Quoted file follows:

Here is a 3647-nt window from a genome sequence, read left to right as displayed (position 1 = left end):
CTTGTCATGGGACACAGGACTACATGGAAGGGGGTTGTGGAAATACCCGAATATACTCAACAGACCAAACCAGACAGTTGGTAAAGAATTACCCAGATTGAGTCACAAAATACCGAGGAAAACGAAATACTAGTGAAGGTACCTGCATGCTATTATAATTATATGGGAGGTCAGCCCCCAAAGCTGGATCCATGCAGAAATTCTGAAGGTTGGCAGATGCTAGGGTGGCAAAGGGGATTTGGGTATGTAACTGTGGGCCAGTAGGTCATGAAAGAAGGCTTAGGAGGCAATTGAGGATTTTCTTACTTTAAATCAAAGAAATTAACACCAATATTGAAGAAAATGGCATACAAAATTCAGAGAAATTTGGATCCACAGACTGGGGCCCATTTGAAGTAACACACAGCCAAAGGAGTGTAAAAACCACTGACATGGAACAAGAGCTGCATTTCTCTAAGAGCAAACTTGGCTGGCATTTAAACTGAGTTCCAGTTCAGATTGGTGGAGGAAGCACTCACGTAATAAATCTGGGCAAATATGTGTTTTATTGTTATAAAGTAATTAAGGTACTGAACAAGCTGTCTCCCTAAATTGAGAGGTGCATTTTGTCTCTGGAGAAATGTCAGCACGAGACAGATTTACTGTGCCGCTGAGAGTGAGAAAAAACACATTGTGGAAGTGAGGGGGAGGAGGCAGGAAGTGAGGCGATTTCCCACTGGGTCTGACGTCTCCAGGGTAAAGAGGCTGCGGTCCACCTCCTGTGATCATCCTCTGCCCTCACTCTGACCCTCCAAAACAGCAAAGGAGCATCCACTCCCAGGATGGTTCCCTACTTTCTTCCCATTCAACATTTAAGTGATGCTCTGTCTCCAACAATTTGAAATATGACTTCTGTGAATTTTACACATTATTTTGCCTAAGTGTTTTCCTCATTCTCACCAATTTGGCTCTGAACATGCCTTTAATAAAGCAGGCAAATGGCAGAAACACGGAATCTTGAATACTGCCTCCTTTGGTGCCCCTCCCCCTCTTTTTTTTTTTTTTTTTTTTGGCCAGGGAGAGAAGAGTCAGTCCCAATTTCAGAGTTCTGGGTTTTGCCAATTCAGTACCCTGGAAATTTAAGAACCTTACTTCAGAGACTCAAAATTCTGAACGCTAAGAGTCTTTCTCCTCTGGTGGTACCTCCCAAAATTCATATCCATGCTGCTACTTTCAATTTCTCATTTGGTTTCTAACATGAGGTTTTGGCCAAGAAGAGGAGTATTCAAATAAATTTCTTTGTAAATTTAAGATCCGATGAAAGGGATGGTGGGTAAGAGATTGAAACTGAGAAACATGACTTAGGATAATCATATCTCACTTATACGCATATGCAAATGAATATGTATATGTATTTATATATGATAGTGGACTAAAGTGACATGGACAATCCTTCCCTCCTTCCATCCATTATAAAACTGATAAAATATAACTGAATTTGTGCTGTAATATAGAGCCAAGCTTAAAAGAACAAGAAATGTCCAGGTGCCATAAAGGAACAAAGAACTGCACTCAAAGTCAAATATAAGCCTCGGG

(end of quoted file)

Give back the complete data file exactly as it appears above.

Here is a 3647-nt window from a genome sequence, read left to right as displayed (position 1 = left end):
CTTGTCATGGGACACAGGACTACATGGAAGGGGGTTGTGGAAATACCCGAATATACTCAACAGACCAAACCAGACAGTTGGTAAAGAATTACCCAGATTGAGTCACAAAATACCGAGGAAAACGAAATACTAGTGAAGGTACCTGCATGCTATTATAATTATATGGGAGGTCAGCCCCCAAAGCTGGATCCATGCAGAAATTCTGAAGGTTGGCAGATGCTAGGGTGGCAAAGGGGATTTGGGTATGTAACTGTGGGCCAGTAGGTCATGAAAGAAGGCTTAGGAGGCAATTGAGGATTTTCTTACTTTAAATCAAAGAAATTAACACCAATATTGAAGAAAATGGCATACAAAATTCAGAGAAATTTGGATCCACAGACTGGGGCCCATTTGAAGTAACACACAGCCAAAGGAGTGTAAAAACCACTGACATGGAACAAGAGCTGCATTTCTCTAAGAGCAAACTTGGCTGGCATTTAAACTGAGTTCCAGTTCAGATTGGTGGAGGAAGCACTCACGTAATAAATCTGGGCAAATATGTGTTTTATTGTTATAAAGTAATTAAGGTACTGAACAAGCTGTCTCCCTAAATTGAGAGGTGCATTTTGTCTCTGGAGAAATGTCAGCACGAGACAGATTTACTGTGCCGCTGAGAGTGAGAAAAAACACATTGTGGAAGTGAGGGGGAGGAGGCAGGAAGTGAGGCGATTTCCCACTGGGTCTGACGTCTCCAGGGTAAAGAGGCTGCGGTCCACCTCCTGTGATCATCCTCTGCCCTCACTCTGACCCTCCAAAACAGCAAAGGAGCATCCACTCCCAGGATGGTTCCCTACTTTCTTCCCATTCAACATTTAAGTGATGCTCTGTCTCCAACAATTTGAAATATGACTTCTGTGAATTTTACACATTATTTTGCCTAAGTGTTTTCCTCATTCTCACCAATTTGGCTCTGAACATGCCTTTAATAAAGCAGGCAAATGGCAGAAACACGGAATCTTGAATACTGCCTCCTTTGGTGCCCCTCCCCCTCTTTTTTTTTTTTTTTTTTTTGGCCAGGGAGAGAAGAGTCAGTCCCAATTTCAGAGTTCTGGGTTTTGCCAATTCAGTACCCTGGAAATTTAAGAACCTTACTTCAGAGACTCAAAATTCTGAACGCTAAGAGTCTTTCTCCTCTGGTGGTACCTCCCAAAATTCATATCCATGCTGCTACTTTCAATTTCTCATTTGGTTTCTAACATGAGGTTTTGGCCAAGAAGAGGAGTATTCAAATAAATTTCTTTGTAAATTTAAGATCCGATGAAAGGGATGGTGGGTAAGAGATTGAAACTGAGAAACATGACTTAGGATAATCATATCTCACTTATACGCATATGCAAATGAATATGTATATGTATTTATATATGATAGTGGACTAAAGTGACATGGACAATCCTTCCCTCCTTCCATCCATTATAAAACTGATAAAATATAACTGAATTTGTGCTGTAATATAGAGCCAAGCTTAAAAGAACAAGAAATGTCCAGGTGCCATAAAGGAACAAAGAACTGCACTCAAAGTCAAATATAAGCCTCGGG